It is important that you visit your dentist regularly even though pilocarpine may make your dry mouth feel better. Having a dry mouth condition makes you more likely to have dental and other mouth problems.
The dose of pilocarpine will be different for different patients. Follow your doctor's orders or the directions on the label. The following information includes only the average doses of pilocarpine. If your dose is different, do not change it unless your doctor tells you to do so.
The amount of medicine that you take depends on the strength of the medicine. Also, the number of doses you take each day, the time allowed between doses, and the length of time you take the medicine depend on the medical problem for which you are using the medicine.
- For oral dosage form (tablets):
- For dryness of eyes:
- Adults—5 milligrams (mg) three or four times a day.
- For dryness of mouth and throat:
- Adults—5milligrams (mg) three or four times a day.
- Children—Use and dose must be determined by your doctor.
- For dryness of eyes:
If you miss a dose of pilocarpine, take it as soon as possible. However, if it is almost time for your next dose, skip the missed dose and go back to your regular dosing schedule. Do not double doses.
Store the medicine in a closed container at room temperature, away from heat, moisture, and direct light. Keep from freezing.
Keep out of the reach of children.
Do not keep outdated medicine or medicine no longer needed.
Precautions while using pilocarpine
Pilocarpine may cause difficulty in reading or other vision problems, especially at night. It may also cause some people to become dizzy or lightheaded. Make sure you know how you react to pilocarpine before you drive, use machines, or do anything else that could be dangerous if you are not alert or able to see well. If these reactions are especially bothersome, check with your doctor.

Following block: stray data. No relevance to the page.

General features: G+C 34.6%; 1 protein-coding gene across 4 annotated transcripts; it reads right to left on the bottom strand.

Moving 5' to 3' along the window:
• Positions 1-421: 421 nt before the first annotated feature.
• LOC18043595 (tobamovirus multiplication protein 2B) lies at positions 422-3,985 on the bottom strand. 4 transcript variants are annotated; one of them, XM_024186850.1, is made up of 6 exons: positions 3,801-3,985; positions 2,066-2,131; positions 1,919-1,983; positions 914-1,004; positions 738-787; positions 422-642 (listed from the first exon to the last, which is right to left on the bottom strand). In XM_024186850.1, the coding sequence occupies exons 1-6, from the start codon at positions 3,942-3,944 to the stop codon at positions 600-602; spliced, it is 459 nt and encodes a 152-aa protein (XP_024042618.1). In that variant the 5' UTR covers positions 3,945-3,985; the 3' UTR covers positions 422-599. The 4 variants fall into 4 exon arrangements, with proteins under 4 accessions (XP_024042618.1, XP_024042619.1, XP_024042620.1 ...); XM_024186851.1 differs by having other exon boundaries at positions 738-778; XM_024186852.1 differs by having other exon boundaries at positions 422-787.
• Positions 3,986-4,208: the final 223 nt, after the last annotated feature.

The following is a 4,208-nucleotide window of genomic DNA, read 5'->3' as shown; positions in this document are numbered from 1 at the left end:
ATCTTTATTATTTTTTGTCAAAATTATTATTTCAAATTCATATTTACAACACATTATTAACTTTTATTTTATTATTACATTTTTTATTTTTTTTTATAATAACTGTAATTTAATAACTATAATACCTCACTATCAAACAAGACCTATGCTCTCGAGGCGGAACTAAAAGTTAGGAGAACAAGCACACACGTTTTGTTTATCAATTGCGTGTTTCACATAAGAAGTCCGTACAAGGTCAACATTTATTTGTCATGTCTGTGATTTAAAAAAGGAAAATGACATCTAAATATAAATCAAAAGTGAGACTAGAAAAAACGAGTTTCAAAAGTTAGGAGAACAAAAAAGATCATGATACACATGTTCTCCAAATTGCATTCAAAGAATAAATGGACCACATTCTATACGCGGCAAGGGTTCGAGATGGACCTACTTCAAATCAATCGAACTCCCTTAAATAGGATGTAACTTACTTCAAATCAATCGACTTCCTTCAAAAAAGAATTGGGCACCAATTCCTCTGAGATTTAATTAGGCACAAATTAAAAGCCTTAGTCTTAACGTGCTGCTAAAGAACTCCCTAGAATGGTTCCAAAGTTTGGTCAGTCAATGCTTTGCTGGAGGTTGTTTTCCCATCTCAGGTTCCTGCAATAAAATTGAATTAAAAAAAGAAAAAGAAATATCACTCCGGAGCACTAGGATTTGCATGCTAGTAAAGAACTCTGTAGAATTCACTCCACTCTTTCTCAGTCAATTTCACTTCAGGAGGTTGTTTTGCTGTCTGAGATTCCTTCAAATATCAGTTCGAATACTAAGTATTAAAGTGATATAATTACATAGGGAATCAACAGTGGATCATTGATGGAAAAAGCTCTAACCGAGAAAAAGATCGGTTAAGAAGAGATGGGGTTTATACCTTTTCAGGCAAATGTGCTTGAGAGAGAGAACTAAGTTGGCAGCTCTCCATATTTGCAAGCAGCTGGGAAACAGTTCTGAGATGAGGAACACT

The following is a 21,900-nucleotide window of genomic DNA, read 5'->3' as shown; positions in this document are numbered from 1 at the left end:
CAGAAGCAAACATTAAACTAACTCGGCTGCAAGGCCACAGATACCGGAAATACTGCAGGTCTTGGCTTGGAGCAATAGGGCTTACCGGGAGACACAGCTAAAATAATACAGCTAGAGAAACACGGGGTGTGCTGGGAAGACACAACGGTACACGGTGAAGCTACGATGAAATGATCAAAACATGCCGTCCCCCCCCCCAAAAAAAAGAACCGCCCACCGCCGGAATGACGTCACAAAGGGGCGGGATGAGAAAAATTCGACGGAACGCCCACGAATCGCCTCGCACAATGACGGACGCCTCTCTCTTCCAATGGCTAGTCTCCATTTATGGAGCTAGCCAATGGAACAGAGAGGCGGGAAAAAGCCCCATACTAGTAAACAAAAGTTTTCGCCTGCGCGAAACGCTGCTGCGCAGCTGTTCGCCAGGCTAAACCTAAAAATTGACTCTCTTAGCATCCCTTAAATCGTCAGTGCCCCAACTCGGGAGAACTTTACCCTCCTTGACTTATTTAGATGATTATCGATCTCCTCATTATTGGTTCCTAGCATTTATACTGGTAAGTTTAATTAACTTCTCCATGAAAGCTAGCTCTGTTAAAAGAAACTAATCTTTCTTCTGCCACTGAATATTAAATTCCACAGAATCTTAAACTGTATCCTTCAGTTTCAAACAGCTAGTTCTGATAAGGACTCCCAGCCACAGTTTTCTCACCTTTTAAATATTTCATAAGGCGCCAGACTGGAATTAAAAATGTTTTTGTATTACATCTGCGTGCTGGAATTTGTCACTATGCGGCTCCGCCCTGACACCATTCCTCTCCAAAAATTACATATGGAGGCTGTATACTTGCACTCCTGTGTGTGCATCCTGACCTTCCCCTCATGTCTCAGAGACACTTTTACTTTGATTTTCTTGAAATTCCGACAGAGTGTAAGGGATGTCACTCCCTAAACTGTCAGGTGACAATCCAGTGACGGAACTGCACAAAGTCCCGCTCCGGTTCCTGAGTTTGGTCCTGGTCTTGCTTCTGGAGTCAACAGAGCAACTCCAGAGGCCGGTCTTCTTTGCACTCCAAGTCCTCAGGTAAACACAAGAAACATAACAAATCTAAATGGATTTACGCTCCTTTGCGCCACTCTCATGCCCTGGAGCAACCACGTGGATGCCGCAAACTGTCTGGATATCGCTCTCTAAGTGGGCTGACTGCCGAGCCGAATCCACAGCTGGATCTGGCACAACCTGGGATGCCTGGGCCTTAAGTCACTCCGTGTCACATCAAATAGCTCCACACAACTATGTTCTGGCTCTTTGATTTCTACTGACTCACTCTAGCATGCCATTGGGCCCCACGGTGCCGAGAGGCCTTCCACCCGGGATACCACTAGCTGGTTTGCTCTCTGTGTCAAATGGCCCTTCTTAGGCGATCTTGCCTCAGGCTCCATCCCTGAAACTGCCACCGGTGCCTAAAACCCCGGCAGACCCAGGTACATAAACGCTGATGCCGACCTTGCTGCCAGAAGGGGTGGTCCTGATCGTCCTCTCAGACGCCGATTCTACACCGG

Pilocarpine may cause you to sweat more than is usual. If you do, it is important that you drink extra liquids to offset this sweating so you do not lose too much fluid and become dehydrated. Check with your doctor if you are not sure how much extra liquid to drink or if you cannot drink as much liquid as you should.
Pilocarpine side effects
Along with its needed effects, a medicine may cause some unwanted effects. Although not all of these side effects may occur, if they do occur they may need medical attention.
Check with your doctor as soon as possible if any of the following side effects occur:
Symptoms of overdose
- Chest pain
- diarrhea (continuing or severe)
- fast, slow, or irregular heartbeat (continuing or severe)
- headache (continuing or severe)
- nausea or vomiting (continuing or severe)
- shortness of breath or troubled breathing
- stomach cramps or pain
- tiredness or weakness (continuing or severe)
- trembling or shaking (continuing or severe)
- trouble seeing (continuing or severe)
Some side effects may occur that usually do not need medical attention. These side effects may go away during treatment as your body adjusts to the medicine. Also, your health care professional may be able to tell you about ways to prevent or reduce some of these side effects. Check with your health care professional if any of the following side effects continue or are bothersome or if you have any questions about them:
- feeling of warmth or heat
- flushing or redness of skin especially on face and neck
- increased need to urinate
- joint pain
- muscle aches and pains
- passing urine more often
- runny nose
- unusual tiredness or weakness
Less common or rare
- fast heartbeat
- holding more body water
- swelling of face, fingers, ankles, or feet
- trembling or shaking
- trouble swallowing
- trouble seeing
- unusual weak feeling
- voice change
Other side effects not listed may also occur in some patients. If you notice any other effects, check with your healthcare professional.
Call your doctor for medical advice about side effects. You may report side effects to the FDA at 1-800-FDA-1088.